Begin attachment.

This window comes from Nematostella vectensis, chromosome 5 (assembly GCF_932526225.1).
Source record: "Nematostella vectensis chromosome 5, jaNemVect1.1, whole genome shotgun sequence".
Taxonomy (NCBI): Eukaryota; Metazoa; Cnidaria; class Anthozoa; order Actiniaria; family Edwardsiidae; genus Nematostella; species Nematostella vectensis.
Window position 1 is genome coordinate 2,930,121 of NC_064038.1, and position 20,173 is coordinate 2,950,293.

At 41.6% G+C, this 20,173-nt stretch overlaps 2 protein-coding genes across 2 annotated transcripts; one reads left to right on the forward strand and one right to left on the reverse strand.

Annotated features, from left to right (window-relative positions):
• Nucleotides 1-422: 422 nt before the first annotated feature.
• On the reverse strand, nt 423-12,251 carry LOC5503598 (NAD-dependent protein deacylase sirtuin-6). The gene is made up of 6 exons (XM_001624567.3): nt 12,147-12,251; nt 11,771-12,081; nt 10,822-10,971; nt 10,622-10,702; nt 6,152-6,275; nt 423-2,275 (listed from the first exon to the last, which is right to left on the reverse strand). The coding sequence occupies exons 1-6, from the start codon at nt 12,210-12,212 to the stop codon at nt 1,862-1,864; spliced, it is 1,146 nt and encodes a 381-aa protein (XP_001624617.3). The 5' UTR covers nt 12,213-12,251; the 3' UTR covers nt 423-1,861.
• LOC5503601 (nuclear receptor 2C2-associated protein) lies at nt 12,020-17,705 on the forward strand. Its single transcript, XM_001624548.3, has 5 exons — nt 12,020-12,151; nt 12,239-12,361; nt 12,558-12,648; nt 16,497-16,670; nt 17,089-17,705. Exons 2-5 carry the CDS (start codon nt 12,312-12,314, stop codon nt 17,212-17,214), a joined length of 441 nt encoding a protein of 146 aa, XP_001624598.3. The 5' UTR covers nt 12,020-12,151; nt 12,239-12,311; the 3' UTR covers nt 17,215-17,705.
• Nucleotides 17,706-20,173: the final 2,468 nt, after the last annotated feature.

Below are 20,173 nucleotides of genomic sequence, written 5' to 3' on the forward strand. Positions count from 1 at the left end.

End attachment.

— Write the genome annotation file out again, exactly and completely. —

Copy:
This window comes from Nematostella vectensis, chromosome 5 (assembly GCF_932526225.1).
Source record: "Nematostella vectensis chromosome 5, jaNemVect1.1, whole genome shotgun sequence".
Taxonomy (NCBI): Eukaryota; Metazoa; Cnidaria; class Anthozoa; order Actiniaria; family Edwardsiidae; genus Nematostella; species Nematostella vectensis.
Window position 1 is genome coordinate 2,930,121 of NC_064038.1, and position 20,173 is coordinate 2,950,293.

At 41.6% G+C, this 20,173-nt stretch overlaps 2 protein-coding genes across 2 annotated transcripts; one reads left to right on the forward strand and one right to left on the reverse strand.

Annotated features, from left to right (window-relative positions):
• Nucleotides 1-422: 422 nt before the first annotated feature.
• On the reverse strand, nt 423-12,251 carry LOC5503598 (NAD-dependent protein deacylase sirtuin-6). The gene is made up of 6 exons (XM_001624567.3): nt 12,147-12,251; nt 11,771-12,081; nt 10,822-10,971; nt 10,622-10,702; nt 6,152-6,275; nt 423-2,275 (listed from the first exon to the last, which is right to left on the reverse strand). The coding sequence occupies exons 1-6, from the start codon at nt 12,210-12,212 to the stop codon at nt 1,862-1,864; spliced, it is 1,146 nt and encodes a 381-aa protein (XP_001624617.3). The 5' UTR covers nt 12,213-12,251; the 3' UTR covers nt 423-1,861.
• LOC5503601 (nuclear receptor 2C2-associated protein) lies at nt 12,020-17,705 on the forward strand. Its single transcript, XM_001624548.3, has 5 exons — nt 12,020-12,151; nt 12,239-12,361; nt 12,558-12,648; nt 16,497-16,670; nt 17,089-17,705. Exons 2-5 carry the CDS (start codon nt 12,312-12,314, stop codon nt 17,212-17,214), a joined length of 441 nt encoding a protein of 146 aa, XP_001624598.3. The 5' UTR covers nt 12,020-12,151; nt 12,239-12,311; the 3' UTR covers nt 17,215-17,705.
• Nucleotides 17,706-20,173: the final 2,468 nt, after the last annotated feature.

Below are 20,173 nucleotides of genomic sequence, written 5' to 3' on the forward strand. Positions count from 1 at the left end.